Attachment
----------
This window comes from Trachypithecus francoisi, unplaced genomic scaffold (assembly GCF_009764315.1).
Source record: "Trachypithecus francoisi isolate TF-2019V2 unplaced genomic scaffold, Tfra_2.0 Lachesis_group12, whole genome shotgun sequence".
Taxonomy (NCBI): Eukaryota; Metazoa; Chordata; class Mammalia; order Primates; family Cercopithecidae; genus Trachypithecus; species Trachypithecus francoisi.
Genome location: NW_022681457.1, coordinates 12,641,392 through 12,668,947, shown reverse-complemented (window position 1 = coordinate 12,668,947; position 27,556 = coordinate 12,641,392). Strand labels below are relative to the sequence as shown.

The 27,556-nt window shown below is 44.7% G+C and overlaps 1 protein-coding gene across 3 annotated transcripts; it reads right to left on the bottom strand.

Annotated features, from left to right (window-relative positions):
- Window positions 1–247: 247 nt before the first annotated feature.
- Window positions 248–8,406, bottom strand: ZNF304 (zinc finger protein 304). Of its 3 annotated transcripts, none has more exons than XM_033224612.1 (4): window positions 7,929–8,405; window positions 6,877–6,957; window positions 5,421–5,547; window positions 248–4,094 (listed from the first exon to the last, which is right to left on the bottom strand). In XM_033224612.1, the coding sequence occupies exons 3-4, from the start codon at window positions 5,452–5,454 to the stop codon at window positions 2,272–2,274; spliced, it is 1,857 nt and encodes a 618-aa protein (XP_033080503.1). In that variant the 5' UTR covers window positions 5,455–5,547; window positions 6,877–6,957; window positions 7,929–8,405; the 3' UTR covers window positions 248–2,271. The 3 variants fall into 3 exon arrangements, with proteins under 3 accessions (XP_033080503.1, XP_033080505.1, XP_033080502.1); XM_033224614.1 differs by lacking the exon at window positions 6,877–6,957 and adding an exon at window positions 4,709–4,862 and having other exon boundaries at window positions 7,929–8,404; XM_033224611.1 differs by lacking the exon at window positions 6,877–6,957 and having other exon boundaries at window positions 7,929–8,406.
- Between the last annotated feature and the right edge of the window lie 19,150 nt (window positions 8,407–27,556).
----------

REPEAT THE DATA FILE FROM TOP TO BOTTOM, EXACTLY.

This window comes from Trachypithecus francoisi, unplaced genomic scaffold (assembly GCF_009764315.1).
Source record: "Trachypithecus francoisi isolate TF-2019V2 unplaced genomic scaffold, Tfra_2.0 Lachesis_group12, whole genome shotgun sequence".
Taxonomy (NCBI): Eukaryota; Metazoa; Chordata; class Mammalia; order Primates; family Cercopithecidae; genus Trachypithecus; species Trachypithecus francoisi.
Genome location: NW_022681457.1, coordinates 12,641,392 through 12,668,947, shown reverse-complemented (window position 1 = coordinate 12,668,947; position 27,556 = coordinate 12,641,392). Strand labels below are relative to the sequence as shown.

The 27,556-nt window shown below is 44.7% G+C and overlaps 1 protein-coding gene across 3 annotated transcripts; it reads right to left on the bottom strand.

Annotated features, from left to right (window-relative positions):
- Window positions 1–247: 247 nt before the first annotated feature.
- Window positions 248–8,406, bottom strand: ZNF304 (zinc finger protein 304). Of its 3 annotated transcripts, none has more exons than XM_033224612.1 (4): window positions 7,929–8,405; window positions 6,877–6,957; window positions 5,421–5,547; window positions 248–4,094 (listed from the first exon to the last, which is right to left on the bottom strand). In XM_033224612.1, the coding sequence occupies exons 3-4, from the start codon at window positions 5,452–5,454 to the stop codon at window positions 2,272–2,274; spliced, it is 1,857 nt and encodes a 618-aa protein (XP_033080503.1). In that variant the 5' UTR covers window positions 5,455–5,547; window positions 6,877–6,957; window positions 7,929–8,405; the 3' UTR covers window positions 248–2,271. The 3 variants fall into 3 exon arrangements, with proteins under 3 accessions (XP_033080503.1, XP_033080505.1, XP_033080502.1); XM_033224614.1 differs by lacking the exon at window positions 6,877–6,957 and adding an exon at window positions 4,709–4,862 and having other exon boundaries at window positions 7,929–8,404; XM_033224611.1 differs by lacking the exon at window positions 6,877–6,957 and having other exon boundaries at window positions 7,929–8,406.
- Between the last annotated feature and the right edge of the window lie 19,150 nt (window positions 8,407–27,556).